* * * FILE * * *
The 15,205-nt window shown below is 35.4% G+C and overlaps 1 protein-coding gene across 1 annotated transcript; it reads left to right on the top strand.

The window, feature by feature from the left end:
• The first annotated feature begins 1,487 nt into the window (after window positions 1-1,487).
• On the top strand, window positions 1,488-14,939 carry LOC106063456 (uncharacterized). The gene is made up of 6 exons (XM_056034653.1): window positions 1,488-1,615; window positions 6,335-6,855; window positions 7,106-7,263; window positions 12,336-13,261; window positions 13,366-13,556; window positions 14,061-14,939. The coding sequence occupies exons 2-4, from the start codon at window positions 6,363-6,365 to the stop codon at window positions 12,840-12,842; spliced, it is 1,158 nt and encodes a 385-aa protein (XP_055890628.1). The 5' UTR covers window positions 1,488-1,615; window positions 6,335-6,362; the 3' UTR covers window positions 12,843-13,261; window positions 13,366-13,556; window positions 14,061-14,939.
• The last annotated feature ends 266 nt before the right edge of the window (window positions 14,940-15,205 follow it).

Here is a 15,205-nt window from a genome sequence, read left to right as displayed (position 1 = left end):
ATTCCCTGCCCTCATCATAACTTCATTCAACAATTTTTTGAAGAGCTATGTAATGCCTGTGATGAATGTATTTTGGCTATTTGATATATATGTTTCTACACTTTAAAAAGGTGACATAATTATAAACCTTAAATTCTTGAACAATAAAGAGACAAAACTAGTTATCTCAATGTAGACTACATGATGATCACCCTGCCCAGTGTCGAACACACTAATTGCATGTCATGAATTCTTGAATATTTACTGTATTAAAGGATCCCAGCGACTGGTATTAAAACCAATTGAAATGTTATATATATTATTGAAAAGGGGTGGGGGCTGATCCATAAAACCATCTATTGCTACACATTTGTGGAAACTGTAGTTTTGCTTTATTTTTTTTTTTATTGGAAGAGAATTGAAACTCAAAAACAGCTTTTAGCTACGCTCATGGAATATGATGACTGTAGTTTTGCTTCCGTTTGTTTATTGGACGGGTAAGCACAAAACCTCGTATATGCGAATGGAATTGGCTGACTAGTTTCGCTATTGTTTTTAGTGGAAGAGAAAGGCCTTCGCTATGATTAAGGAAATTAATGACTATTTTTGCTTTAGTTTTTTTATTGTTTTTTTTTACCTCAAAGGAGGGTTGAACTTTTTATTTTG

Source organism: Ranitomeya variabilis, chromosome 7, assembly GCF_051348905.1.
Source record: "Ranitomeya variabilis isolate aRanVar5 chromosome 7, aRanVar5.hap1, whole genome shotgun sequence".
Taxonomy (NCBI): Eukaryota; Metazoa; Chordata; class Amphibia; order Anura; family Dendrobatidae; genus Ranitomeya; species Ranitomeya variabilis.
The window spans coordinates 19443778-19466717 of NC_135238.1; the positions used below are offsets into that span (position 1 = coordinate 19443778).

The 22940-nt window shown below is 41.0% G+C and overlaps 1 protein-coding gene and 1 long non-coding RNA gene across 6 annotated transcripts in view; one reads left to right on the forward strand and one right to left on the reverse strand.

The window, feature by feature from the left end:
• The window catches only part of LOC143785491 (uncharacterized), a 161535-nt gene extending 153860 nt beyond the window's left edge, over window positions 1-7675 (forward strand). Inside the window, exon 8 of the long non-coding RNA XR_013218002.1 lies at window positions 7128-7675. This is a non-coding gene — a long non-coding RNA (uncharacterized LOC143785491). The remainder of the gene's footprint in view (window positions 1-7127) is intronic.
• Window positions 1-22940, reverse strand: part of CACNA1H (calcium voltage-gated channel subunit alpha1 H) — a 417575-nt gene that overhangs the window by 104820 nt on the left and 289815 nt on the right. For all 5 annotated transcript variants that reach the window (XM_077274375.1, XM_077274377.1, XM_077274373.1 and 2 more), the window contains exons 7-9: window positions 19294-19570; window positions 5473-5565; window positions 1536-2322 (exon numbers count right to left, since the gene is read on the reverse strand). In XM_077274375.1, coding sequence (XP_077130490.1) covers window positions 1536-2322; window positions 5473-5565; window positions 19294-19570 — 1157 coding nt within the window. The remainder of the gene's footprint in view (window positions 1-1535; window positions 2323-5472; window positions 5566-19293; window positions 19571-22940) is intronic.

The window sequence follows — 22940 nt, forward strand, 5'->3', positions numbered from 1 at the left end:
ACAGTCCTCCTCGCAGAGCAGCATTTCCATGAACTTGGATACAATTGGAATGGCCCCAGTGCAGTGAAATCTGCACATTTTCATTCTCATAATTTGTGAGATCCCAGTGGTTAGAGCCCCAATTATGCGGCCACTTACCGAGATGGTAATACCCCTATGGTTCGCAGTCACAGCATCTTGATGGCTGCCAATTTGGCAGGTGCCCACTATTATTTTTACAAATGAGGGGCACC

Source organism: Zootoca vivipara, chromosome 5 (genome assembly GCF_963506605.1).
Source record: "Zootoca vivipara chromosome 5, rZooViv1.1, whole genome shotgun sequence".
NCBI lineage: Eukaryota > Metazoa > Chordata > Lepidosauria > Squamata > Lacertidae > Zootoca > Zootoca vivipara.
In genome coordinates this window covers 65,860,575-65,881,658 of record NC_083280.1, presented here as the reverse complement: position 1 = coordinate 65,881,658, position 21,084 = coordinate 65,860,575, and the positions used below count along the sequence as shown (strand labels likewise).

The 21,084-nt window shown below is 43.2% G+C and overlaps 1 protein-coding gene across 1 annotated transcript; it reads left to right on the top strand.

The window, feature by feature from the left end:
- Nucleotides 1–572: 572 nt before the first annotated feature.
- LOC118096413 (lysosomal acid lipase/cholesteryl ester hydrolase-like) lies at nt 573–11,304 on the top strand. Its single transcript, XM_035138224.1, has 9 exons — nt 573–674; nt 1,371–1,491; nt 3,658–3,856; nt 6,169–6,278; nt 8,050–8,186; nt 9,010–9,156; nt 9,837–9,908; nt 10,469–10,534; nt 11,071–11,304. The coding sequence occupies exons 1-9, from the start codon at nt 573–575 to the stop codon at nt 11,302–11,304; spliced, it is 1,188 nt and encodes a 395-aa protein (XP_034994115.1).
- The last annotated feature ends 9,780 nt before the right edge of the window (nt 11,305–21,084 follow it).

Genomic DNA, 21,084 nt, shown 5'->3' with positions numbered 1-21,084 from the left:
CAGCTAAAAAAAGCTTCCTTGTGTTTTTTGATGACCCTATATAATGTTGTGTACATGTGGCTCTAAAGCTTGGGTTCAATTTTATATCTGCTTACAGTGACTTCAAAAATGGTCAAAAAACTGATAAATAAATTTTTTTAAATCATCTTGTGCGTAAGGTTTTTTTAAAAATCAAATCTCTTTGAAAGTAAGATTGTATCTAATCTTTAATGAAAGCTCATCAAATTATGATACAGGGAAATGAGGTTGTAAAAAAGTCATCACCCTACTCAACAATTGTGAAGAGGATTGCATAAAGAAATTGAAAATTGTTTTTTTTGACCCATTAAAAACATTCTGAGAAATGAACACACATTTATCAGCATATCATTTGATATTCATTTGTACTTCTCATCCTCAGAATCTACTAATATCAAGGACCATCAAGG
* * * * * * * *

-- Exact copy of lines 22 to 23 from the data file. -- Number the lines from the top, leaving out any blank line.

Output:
The 21,084-nt window shown below is 43.2% G+C and overlaps 1 protein-coding gene across 1 annotated transcript; it reads left to right on the top strand.

The window, feature by feature from the left end: